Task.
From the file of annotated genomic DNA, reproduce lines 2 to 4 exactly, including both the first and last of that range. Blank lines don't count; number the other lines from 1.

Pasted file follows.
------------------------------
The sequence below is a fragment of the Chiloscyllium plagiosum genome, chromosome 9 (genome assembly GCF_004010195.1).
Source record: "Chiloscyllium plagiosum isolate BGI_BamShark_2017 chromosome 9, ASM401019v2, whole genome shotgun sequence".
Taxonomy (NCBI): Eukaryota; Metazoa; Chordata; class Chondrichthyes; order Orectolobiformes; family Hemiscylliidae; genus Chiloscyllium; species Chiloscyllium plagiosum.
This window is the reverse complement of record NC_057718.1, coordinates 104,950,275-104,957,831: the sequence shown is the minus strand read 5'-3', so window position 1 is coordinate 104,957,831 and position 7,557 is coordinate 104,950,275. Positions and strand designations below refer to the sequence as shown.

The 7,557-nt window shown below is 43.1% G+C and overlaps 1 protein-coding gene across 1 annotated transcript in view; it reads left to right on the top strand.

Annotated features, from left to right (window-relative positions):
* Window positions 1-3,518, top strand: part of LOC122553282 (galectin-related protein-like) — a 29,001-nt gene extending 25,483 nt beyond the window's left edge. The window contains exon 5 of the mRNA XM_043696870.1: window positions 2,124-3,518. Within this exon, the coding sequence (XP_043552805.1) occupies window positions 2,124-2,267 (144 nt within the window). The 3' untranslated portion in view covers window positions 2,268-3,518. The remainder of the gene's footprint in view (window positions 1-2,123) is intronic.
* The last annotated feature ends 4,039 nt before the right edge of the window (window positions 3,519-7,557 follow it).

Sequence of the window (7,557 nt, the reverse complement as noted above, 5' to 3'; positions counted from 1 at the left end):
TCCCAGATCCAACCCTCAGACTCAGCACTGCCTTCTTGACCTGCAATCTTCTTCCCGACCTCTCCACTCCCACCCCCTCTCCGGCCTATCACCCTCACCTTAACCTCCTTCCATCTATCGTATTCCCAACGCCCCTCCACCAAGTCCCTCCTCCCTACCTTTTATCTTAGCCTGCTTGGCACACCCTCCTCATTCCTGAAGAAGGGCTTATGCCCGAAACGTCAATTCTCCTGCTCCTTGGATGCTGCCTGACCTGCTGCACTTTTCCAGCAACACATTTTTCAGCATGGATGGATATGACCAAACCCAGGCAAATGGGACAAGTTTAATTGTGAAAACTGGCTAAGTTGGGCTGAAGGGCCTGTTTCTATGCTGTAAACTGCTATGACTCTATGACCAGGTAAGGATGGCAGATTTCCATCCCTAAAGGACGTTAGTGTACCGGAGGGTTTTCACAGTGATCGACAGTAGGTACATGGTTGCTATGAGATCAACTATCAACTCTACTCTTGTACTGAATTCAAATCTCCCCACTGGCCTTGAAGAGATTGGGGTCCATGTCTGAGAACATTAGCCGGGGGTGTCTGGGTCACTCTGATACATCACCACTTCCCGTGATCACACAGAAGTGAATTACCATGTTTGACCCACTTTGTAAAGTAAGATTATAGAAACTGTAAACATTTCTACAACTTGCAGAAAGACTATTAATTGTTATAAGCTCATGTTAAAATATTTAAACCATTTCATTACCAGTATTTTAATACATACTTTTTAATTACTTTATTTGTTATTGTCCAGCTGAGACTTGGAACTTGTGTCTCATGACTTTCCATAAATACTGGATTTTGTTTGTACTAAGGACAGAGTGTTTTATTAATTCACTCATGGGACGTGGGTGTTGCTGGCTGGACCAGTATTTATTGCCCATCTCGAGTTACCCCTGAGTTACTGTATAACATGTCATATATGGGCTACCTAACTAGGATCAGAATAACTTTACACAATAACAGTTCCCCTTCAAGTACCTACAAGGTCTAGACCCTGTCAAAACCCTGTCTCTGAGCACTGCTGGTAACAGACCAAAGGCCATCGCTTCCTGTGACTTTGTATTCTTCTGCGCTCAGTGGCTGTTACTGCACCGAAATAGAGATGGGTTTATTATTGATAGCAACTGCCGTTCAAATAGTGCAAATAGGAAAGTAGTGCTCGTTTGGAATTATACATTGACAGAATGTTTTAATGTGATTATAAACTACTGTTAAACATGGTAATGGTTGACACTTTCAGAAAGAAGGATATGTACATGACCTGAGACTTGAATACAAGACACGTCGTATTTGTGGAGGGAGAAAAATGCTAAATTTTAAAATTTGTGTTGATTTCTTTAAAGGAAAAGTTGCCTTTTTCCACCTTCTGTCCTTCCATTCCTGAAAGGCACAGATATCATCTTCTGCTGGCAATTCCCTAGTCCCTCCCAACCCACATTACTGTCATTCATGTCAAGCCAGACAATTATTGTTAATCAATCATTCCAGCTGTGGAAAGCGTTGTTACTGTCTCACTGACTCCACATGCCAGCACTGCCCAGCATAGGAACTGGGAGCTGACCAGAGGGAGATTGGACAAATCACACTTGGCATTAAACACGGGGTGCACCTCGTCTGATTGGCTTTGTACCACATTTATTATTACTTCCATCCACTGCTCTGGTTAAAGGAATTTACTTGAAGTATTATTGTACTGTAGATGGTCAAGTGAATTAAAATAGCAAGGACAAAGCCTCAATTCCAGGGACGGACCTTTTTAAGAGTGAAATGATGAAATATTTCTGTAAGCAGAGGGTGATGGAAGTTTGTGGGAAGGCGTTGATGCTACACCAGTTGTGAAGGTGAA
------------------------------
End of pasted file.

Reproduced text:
Source record: "Chiloscyllium plagiosum isolate BGI_BamShark_2017 chromosome 9, ASM401019v2, whole genome shotgun sequence".
Taxonomy (NCBI): Eukaryota; Metazoa; Chordata; class Chondrichthyes; order Orectolobiformes; family Hemiscylliidae; genus Chiloscyllium; species Chiloscyllium plagiosum.
This window is the reverse complement of record NC_057718.1, coordinates 104,950,275-104,957,831: the sequence shown is the minus strand read 5'-3', so window position 1 is coordinate 104,957,831 and position 7,557 is coordinate 104,950,275. Positions and strand designations below refer to the sequence as shown.